While the public is familiar with more mainstream psychological diagnoses such as depression or schizophrenia, the only knowledge most individuals have of borderline personality disorder (BPD) results from having watched Winona Ryder in the Oscar-nominated Girl, Interrupted. I Hate You—Don’t Leave Me: Understanding the Borderline Personality was written by Dr. Jerold Kreisman, founder of an acute care facility for BPD in St. Louis, and Hal Straus, a medical and health writer for over 25 years. The authors have used their collective experience to create an introduction to and overview of the borderline patient, one that serves to correct misconceptions, combat judgments, and educate the reader, for whom this may be the first source of factual BPD information.
I Hate You—Don’t Leave Me was first published in 1991 and quickly became one of the first classic references for BPD; however, it was not universally well-received. Borderline patients and their loved ones, especially, viewed the book as disturbing and hopeless, emphasizing as it did the dismal prognosis of the disorder at the time. Research has progressed remarkably since then, though, and the authors have taken great care in this revised edition to feature the scientific, therapeutic, and cultural advances made in understanding and treating BPD.
The book opens with a broad, factual description of borderline personality disorder and dispels popular misinformation. Profiles of borderline patients serve to demonstrate the disorder’s variability in presentation, and leads to a listing of the typical symptoms and worldviews one finds.
Chapter 2 places BPD against a background of all ten Diagnostic and Statistical Manual of Mental Disorders (DSM) personality disorders, and compares and contrasts the different diagnoses, emphasizing how at times they can appear to overlap and co-present in a borderline patient.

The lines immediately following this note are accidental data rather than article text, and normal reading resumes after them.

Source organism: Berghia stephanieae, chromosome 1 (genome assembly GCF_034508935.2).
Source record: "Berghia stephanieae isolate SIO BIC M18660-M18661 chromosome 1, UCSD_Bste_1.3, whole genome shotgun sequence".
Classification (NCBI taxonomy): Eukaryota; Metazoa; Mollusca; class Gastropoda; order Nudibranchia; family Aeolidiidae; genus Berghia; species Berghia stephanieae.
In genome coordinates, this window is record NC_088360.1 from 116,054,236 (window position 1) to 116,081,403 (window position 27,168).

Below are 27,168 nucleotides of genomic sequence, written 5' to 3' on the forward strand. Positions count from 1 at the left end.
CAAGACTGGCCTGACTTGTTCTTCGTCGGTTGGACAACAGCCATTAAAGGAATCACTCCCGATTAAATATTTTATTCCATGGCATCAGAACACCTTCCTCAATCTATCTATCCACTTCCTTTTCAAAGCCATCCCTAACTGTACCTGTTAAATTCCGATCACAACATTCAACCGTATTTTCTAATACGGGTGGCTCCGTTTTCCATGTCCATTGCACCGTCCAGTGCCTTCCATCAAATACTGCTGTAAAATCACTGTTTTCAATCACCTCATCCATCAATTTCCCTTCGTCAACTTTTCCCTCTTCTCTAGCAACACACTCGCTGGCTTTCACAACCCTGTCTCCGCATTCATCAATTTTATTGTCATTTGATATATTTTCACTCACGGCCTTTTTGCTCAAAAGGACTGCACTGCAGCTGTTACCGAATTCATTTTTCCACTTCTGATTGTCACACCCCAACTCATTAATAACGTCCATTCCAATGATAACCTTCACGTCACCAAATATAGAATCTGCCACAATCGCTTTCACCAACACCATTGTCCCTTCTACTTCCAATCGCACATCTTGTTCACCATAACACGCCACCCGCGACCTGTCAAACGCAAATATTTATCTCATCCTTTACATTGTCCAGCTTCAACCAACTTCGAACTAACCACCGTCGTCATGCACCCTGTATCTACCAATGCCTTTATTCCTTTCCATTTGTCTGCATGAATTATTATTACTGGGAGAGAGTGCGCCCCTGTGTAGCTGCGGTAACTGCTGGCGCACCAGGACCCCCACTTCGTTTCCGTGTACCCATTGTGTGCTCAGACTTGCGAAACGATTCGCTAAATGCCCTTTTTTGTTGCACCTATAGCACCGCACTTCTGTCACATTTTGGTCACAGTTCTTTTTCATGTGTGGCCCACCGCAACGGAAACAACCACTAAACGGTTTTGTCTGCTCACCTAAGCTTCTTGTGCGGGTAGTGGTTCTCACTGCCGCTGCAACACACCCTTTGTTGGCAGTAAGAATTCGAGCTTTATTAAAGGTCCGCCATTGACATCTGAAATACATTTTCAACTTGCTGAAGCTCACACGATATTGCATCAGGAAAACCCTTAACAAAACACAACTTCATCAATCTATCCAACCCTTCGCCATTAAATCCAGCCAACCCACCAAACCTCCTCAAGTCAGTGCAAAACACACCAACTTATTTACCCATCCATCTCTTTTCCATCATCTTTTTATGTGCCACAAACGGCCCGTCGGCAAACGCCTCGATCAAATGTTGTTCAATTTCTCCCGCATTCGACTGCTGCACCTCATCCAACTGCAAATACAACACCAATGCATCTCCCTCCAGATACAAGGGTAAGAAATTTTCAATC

Chapters 3 and 4 deal with the different causes and contributing factors of BPD, including genetic, developmental (based in object relations theory), environmental (trauma), and finally, cultural. This last category is explored in greater detail, as the authors theorize that recent shifts in our societal makeup have contributed to the prevalence of BPD over the past ten years. The rise of social media, less static identity roles, and group and family fragmentation are all mentioned as important phenomena.
The middle part of the book, Chapters 5-6, is geared toward family members, therapists, and others who may have borderline patients in their lives. The SET-UP (Support, Empathy, Truth, Understanding, and Perseverance) system of effective communication is explained, and the emphasis is placed on BPD as an illness that requires understanding and compassion, while simultaneously acknowledging the challenges inherent when dealing with a borderline patient:
It is important to remember that BPD is an illness, not a willful attempt to get attention. The borderline lacks the boots, much less the bootstraps, with which to pull himself up. It is useless to get angry or to cajole and plead with the borderline to change; without help and motivation he cannot easily modify his behavior. However, this does not imply that the borderline is helpless and should not be held responsible for his conduct. Actually, the opposite is true. (p. 127)
It also addresses encountering BPD in the workplace and in recreation, and includes helpful patterns for these interactions.
Chapters 7 through 9 progress to the therapy process, from what it takes for a borderline patient to willingly enter treatment to what types of therapeutic approaches may be most effective (including a compare/contrast analysis), as well as the challenges therapists can face when treating BPD, both for themselves and the patient. Chapter 9 deals specifically with medications and the advances that have been made in the standardization of protocol, although medication remains a secondary part of therapy in BPD treatment.
The final chapter of the book summarizes everything by asking the question, “Can Borderlines Be Cured?” It is here that the much-improved prognosis of BPD is detailed, including a typical path to healing (insofar as one can be created) complete with a graph that details how many of the hallmark features of BPD, such as impulsivity and excessive guilt, can be turned to an advantage.